But what if you see some pretty strong downside volume? Well, you can try to ‘go-with’ this on the short-side. Look for a Russell ‘short-skirt’ near the open and play the momentum. An alternate method is to simply wait. You can watch how strong the down momentum is and decide if it is for real. The reason for waiting is simply to avoid trading in many days that simply peter-out after some initial whippy action. By waiting for the 15-min First-Cross sell, you can filter all those other days out and only enter on days that have demonstrated strong volume-based moves. This will be signaled if the gap remains unfilled and therefore an auction-reversal has taken place. You should also have strong selling pressure (good downside volume). Ideally, you may also get an ABC-up pattern after the hard morning move down --- which sets up the ‘holy moley’ short trade – 15-min FC Sell in the 3/10 oscillator combined with 'ABC-up' on day 1 of a volume-based new directional auction.

 

One other good rule of thumb regarding ‘Auction Reversal Gaps’. If after an UP auction the market makes such a gap as to gap down through the previous days Opening Price --- and holds price well in the morning session -- then don’t even think of trading against that ‘shocking’ gap. This is a difficult structure to trade, however. For this reason, one way is to wait for the eventual 15-min First Cross trade (watch volume and see if the gap remains unfilled – you will have time to digest this as the 15-min trade will take a while to set-up).

 

Concept 2: The Inside Day

Given the importance placed on highs and lows as key reference levels by Taylor, what happens when there is no ‘violation’ of previous day high and no violation of previous day low --- ie, the 10-15% of days that are ‘inside days’? The answer is simple and straightforward – ‘go-with’ the next days initial momentum away from the inside day (ignore any existing Taylor count). The day following an inside day will start a new ‘Taylor count’ and will serve as day 1 of a potential 2-day move (one strong day and another day that ‘violates day 1).

 

Concept 3: Residual Momentum (High or Low Made Last)

This concept is really just a point about how important the afternoon price-action is into the close. Big money institutions generally save a good deal of their buying and selling into the afternoon session (I used to be an institutional PM and I discussed this many times with other PM's at other large institutions). Performance for institutions is calculated using end of day pricing. If you are a money manager, the last thing you want to do is bid XYZ stock up with your buying all day only to have you complete your purchase too early and have the security drop like a stone once you are done. This is the worst of all worlds for your performance, you paid up for it intraday and it closes low relative to your cost-basis. Don’t underestimate this factor. Tomorrow will always be unknown for the Portfolio Manager (the stock could go either way in the morning) but performance TODAY will be posted using the 4pm closing price – and performance TOMORROW will again use that 4pm closing price. Price might do anything up until 4pm tomorrow, but the point is that it is the collective action of institutions that are in control at this time of day. For the futures, I like to watch how price closes relative to the volume-weighted price (VWAP) for that day.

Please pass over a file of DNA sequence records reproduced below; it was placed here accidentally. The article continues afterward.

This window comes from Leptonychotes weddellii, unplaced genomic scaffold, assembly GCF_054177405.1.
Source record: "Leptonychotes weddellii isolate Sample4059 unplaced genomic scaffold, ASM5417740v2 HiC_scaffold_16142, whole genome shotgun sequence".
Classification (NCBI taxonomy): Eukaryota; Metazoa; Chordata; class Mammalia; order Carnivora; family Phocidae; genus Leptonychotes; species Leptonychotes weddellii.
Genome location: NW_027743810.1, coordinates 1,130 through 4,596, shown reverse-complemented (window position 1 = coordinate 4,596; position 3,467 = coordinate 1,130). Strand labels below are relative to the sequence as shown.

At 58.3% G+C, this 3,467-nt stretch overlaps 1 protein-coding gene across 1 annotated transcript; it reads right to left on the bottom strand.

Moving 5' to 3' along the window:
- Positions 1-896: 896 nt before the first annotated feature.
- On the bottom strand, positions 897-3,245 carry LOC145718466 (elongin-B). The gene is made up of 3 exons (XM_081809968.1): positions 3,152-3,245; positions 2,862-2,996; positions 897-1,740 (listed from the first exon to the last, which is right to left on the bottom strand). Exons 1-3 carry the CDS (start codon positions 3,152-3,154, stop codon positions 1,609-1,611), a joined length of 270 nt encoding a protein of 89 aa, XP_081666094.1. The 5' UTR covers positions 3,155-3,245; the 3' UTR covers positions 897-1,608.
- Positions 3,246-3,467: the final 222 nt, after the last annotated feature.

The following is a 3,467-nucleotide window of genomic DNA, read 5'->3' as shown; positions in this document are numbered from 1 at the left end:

Concept 4: Key Reference Point

This is simply a point about how to interpret price action. It is much easier to understand the underlying forces at work if you have a level in mind. It keeps you honest from fighting the tape too much. 3 possible reference points help me personally. 1) the previous day high 2) the previous day low and 3) the days most heavily traded price. What is the market doing relative to these 3 prices? Learning to interpret action relative to key reference points makes trading much more structured.

 

Concept 5: Market Profile

I find market profile to be a very nice complement to Taylors structure. Concepts from Jim Daltons ‘Markets In Profile’ book such as ‘attempted direction,’ volume-based rejections following ‘excess,’ ‘profile shape,’ ‘balance,’ ‘auction reversal’ etc… --- these are all excellent ways to augment the variations in the Taylor-rhythm. Remember, Taylor had many, many detailed calculations that were key to his ‘book method’ that I did not go into here. I find that Market Profile will fill in much of this gap that is left from not performing these calculations. The technical patterns will always have noise and attempt to shake you out – but the underlying ‘structure’ of the market is residing in the key concepts of ‘market-driven’ information (what Market Profile is all about).

 

Some Feedback Notes:

A long-time Taylor practitioner gave me one piece of feedback since I wrote my first Taylor summary. She mentioned that she thought one of the most important concepts in the book was about how Taylor would hold overnight for follow-thru the next day. I have discussed the night-session ‘power play’ here. This is really the same force/concept at work implemented slightly differently. Both ideas are that the residual momentum off a strong close will play into a violation the next day. Thus, they are consistent but it should be noted that I did not stress this point while Taylor very much did --- he generally played for the 'continuation gap' in the direction of the close --- although he did mention that if the gain on the trade was large going into the close that locking-in that gain is worth considering.